Some caveats in searching and buying used rare books are in order. When searching for a book through various online retailers, you will find that a wide variety of prices can exist for the same title. Although price guides do exist for older books, booksellers may price a book depending on the condition of the book, what they paid for it, the edition or what the market will bear. Generally, first edition books that are in mint condition with dust jackets are going to be sold at a higher price than a later edition that is not in mint condition.
Make sure you read the description of the book on the bookseller's web site carefully for the condition of the book. Make sure you buy a book in the type of condition that coincides with your plan for the book. Book collectors stay away from ex-library books, remainders and book club editions because these books are not valuable in terms of money. However, those types of books are fine for the genealogist looking to save some money and who is using the book for research purposes. Books are graded by the following scale: As New, Near Fine, Very Good, Good, Fair, Poor, Ex-Library, Book Club, Binding Copy, and Remainder. For a definition of these conditions, please see the Independent Online Booksellers Association athttp://www.ioba.org/desc.html.
My recommendation is that if you find a book you want but it is out of your budget, try calling used book sellers in your area to see if they have that title. You can also ask the bookseller to search for a book for you and let them know what condition and price you are willing to pay.
Some of the following web sites should help you in searching for that must have read.
Bookfinder.com/ is a search engine that searches through online used booksellers. Using Bookfinder will provide you a way to search several bookselling sites at one time.
Abebooks.com proclaims that it is the world's largest marketplace for books. Through collaboration with over 13,000 booksellers worldwide, they carry new, used, rare and out of print books. On the Abebooks web site you can search for a book by author, title, keyword or ISBN number. You can then sort your results by price, bookseller rating, author or title. In a search I did for Mary Austin's book, Land of Little Rain, I found books priced as low as $1.00 and then a copy priced at $1500.00. These prices reflected the range of copies available, everything from the most recent used paperback copy priced at $1.00 to the more expensive books that were first editions in mint condition.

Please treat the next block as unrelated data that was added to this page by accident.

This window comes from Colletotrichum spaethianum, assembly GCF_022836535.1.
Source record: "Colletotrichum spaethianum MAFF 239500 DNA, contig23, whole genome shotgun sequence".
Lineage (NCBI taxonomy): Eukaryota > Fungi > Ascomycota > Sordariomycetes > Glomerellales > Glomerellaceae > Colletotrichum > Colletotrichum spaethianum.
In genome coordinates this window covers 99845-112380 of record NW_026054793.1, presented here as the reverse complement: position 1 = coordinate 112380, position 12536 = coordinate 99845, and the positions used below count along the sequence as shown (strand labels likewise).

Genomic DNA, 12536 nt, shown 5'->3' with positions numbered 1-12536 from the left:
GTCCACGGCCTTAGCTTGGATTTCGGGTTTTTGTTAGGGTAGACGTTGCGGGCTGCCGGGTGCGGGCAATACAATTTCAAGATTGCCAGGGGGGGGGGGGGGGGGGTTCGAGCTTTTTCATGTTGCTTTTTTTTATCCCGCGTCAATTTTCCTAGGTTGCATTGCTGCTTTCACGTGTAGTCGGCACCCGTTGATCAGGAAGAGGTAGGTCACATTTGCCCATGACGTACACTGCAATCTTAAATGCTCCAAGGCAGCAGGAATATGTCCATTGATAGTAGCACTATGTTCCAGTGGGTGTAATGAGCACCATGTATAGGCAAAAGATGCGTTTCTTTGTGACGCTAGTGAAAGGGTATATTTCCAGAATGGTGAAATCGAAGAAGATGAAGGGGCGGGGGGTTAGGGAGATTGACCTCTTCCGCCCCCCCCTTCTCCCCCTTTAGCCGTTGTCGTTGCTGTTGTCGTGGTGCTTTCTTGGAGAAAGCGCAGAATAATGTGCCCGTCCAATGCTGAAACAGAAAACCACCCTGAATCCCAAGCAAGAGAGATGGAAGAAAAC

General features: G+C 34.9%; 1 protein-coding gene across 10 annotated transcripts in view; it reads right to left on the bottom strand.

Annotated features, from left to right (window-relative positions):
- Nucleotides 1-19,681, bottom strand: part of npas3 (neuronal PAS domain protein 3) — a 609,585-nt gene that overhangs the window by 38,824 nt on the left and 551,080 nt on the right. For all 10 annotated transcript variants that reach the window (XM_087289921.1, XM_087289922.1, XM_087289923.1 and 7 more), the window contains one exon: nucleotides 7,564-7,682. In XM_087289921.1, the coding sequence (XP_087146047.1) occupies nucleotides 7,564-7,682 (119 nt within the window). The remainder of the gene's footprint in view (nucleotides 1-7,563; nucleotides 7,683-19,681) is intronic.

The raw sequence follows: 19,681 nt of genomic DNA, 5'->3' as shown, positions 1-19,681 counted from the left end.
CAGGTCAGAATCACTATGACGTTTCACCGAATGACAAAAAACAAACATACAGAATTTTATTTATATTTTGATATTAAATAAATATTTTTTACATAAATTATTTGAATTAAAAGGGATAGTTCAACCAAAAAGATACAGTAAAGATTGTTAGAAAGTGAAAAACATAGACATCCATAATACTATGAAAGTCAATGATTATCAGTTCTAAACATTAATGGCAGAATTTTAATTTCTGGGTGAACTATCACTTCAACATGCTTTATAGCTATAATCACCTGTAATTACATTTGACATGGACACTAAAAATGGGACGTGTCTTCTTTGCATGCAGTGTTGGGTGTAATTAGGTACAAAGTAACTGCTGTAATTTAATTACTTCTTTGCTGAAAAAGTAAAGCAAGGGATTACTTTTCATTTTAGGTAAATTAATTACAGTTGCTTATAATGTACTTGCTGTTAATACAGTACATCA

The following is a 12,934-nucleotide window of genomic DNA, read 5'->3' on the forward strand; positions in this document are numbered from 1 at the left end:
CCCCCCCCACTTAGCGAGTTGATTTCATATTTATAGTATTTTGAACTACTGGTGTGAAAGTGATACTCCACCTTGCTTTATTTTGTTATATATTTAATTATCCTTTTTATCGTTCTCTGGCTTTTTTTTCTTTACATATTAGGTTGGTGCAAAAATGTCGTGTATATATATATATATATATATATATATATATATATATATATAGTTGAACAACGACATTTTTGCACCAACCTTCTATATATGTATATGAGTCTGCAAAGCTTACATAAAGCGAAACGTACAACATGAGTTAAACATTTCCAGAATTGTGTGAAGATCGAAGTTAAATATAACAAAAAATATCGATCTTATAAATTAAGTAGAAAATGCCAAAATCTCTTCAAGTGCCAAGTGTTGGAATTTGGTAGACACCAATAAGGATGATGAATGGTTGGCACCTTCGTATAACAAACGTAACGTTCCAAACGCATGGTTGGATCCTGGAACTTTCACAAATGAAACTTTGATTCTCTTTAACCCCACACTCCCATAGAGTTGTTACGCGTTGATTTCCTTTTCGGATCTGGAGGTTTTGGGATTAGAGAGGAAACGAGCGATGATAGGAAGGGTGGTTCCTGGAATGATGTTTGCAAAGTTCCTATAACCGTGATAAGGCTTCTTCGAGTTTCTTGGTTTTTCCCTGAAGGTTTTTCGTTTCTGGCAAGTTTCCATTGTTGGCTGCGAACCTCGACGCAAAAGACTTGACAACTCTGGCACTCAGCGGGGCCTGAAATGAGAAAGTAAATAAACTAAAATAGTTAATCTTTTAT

Alibris.com, has listings for 60 million used, new and out of print items. The Alibris web site includes listings for books, movies, and music. Searches can be done by title, author, and by subject. An advanced search allows you to search by title, author, subject, keyword, ISBN and then you can sort the results by price, condition, title, author, and publication date.
Amazon.com, is a well known retailer for all types of goods. What started out as a place to find books has grown to include pretty much anything you could want. The Amazon umbrella includes used booksellers. From the Amazon homepage you can select the 'books' department and then select 'used books.' From there you can conduct a search on a title or author. The results list will provide you with a list of sellers and prices for the book you are interested in. Like some of the web sites listed above, the Amazon sellers have ratings which can help in making your purchasing decision between several booksellers.
There are several large individual used booksellers that are also worth a look. Powell's Books in Portland, Oregon has a web site atPowells.com. A list of members, including links to their web sites, of the Portland Area Used Booksellers Association can be found at http://www.pauba.org/. One of my favorite Utah haunts, Sam Weller's Zion Bookstore has some of their used books online at Samwellers.com.
Source Information: GenWeekly, New Providence, NJ, USA: Genealogy Today LLC, 2007.
The views and opinions expressed in this article are those of the author and do not necessarily reflect the views of Genealogy Today LLC.
*Effective May 2010, GenWeekly articles that are more than five years old no longer require a subscription for full access.
Would you like to browse through our collection of GenWeekly articles written exclusively for Genealogy Today? Yes, take me there Would you like to keep up-to-date with the latest releases from Genealogy Today, along with news from a variety of other sources by receiving The Genealogy News (a FREE service) by email? Yes, sign me up Would you like to become a Genealogy Today member and be able to manage your research experience, post messages to forums, add comments to resources and much more? Yes, show me how Would you like to tap into our community of over 85,000 members by posting a query and get assistance breaking down your most difficult brickwalls? Yes, show me how Would you like to go shopping in a marketplace of over 700 items, including charts, scrapbooking materials, books and a variety of unique gifts and supplies? Yes, take me there